Registering Your Business in All States Where You “Transact Business”
Each state is legally able to determine what constitutes “doing business” in their state. For all states where your company might “transact business” you will want to be sure to do it legally by registering with the Secretary of State there. For example if you are a Georgia business (originally incorporated and domiciled in Georgia) and your company also does business in South Carolina, your business will want to register with the SC Secretary of State’s office and to file all of the required corporate and personal income tax, sales tax, payroll tax return there. The below is a sample letter we might send to a client to help them understand the rules and regulations surrounding “doing business in other states:”
Just got off the phone with the Department of Revenue in the state where you have independent contractors and they advised based upon the type of the business that you are doing in their state that:
• You are required to register as a foreign company doing business there. I would suggest you have your attorney handle this.
• File state tax returns corporately and personally there as well in Georgia, where your business originally incorporated, as you are an S Corporation.
• That your company will be subject to the Gross Receipts Tax and all other attendant taxes including sales tax, business licenses and payroll (withholding and unemployment).
ASAP after you get a copy of your incorporation papers and I will take the necessary steps to register your business to pay the Gross Receipts Tax. At present your independent contractors will be required to pay this when they file their personal tax returns as you are not. After you begin doing so you will be able to provide them with a certificate acknowledging that you are paying the tax so they will then not have to do so.
Please be reminded that tax laws in all states where you transact business require you to legally register there and to pay taxes accordingly. The below is a general outline of how states determine where you transact business.
Basics of Incorporation
Knowing a few of the basics of where and when to incorporate your business in Georgia will provide you with needed insight to avoid unnecessary pitfalls, fees, and legal issues that befall many as a result of their failure to have a rudimentary understanding of the issues. There is a lot of hype out there about where to incorporate that may well lead you to discover that the steps you made to protect your Georgia business while in good faith have caused complexities that hurt rather than help your business. In general there are several criteria to evaluate when considering where to originally incorporate/domicile your business. All the criteria should be looked at in aggregation to consider including:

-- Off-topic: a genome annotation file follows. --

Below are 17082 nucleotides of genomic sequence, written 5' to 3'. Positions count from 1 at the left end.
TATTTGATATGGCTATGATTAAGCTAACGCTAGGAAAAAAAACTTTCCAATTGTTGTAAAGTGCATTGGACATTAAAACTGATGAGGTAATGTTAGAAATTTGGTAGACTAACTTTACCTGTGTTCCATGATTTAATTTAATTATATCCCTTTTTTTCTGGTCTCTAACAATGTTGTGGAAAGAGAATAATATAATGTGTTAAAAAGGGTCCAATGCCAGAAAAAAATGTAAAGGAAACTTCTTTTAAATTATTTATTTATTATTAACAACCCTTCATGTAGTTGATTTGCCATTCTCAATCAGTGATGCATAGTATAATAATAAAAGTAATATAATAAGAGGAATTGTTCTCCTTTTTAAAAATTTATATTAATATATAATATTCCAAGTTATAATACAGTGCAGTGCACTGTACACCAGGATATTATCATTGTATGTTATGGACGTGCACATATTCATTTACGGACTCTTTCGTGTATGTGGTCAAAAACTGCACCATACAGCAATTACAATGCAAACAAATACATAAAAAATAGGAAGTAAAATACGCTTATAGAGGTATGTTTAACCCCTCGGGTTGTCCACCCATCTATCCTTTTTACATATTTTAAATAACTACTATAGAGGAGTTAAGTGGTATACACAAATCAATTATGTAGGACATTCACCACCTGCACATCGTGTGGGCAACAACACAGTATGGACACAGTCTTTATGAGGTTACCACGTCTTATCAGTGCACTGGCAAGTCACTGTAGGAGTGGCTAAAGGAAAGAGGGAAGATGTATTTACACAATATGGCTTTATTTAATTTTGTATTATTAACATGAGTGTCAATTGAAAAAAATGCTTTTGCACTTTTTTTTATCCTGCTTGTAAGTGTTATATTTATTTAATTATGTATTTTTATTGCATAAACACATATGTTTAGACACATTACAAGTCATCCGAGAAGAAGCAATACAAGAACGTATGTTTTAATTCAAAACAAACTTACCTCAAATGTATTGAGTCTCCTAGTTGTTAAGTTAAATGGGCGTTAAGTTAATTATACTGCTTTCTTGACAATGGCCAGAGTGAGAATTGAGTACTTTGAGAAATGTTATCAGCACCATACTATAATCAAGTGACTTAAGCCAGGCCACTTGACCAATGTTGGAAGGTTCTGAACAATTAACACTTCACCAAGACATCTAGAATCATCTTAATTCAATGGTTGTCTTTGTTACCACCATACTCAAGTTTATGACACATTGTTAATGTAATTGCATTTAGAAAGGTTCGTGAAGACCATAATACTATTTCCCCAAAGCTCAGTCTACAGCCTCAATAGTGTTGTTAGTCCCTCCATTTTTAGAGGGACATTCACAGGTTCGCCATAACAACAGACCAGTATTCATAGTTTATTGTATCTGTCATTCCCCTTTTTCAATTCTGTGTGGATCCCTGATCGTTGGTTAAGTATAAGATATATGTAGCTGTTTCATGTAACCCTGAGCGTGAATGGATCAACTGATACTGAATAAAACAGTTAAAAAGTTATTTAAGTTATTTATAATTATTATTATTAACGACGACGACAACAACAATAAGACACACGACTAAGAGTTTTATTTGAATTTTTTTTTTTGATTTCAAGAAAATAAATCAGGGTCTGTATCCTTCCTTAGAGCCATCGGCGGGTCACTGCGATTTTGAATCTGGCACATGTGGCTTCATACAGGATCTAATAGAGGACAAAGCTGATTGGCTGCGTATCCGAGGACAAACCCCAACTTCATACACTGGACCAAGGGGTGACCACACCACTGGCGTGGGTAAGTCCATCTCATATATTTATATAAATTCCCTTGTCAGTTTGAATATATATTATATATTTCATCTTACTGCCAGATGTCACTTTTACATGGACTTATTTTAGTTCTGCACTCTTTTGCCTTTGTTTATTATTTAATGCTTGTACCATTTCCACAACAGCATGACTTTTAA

Core Business Operations – Where your business actually earns money and produces income is a critical component to consider in determining where your business should legally domicile and register. For example if your headquarters is in Georgia, you would incorporate in Georgia absent any other substantive issues. Then if your business transacts business operations in other states you would want to consider registering your corporation as a foreign corporation in another state. This designation does not register you as a foreign corporation to the U.S. but to the state where you are transacting business and have substantive business operations.
Employees – For all states where you have employees you will want to be sure to register and incorporate in those states whether you have an office in that state or solely have employees who work out of their homes in those states. Accordingly, if you have employees in Georgia, you will want to be sure that you comply with all Georgia payroll taxes.
Physical Location – For all locations that your business has a physical location and on-going physical presence, you will want to register your corporation as doing business in that state. Having a sound risk management plan is an integral part of the incorporation/registration process and is tantamount in making wise and informed decisions. For example, if your business headquarters and management are local, you will most likely want to incorporate the business in Georgia.
Working with your CPA and attorney on these issues before you incorporate is your best defense to ensure that you make wise and informed incorporation and registration decisions so contact us today.
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Atlanta/Alpharetta/Johns Creek CPA: Corporate Income Taxes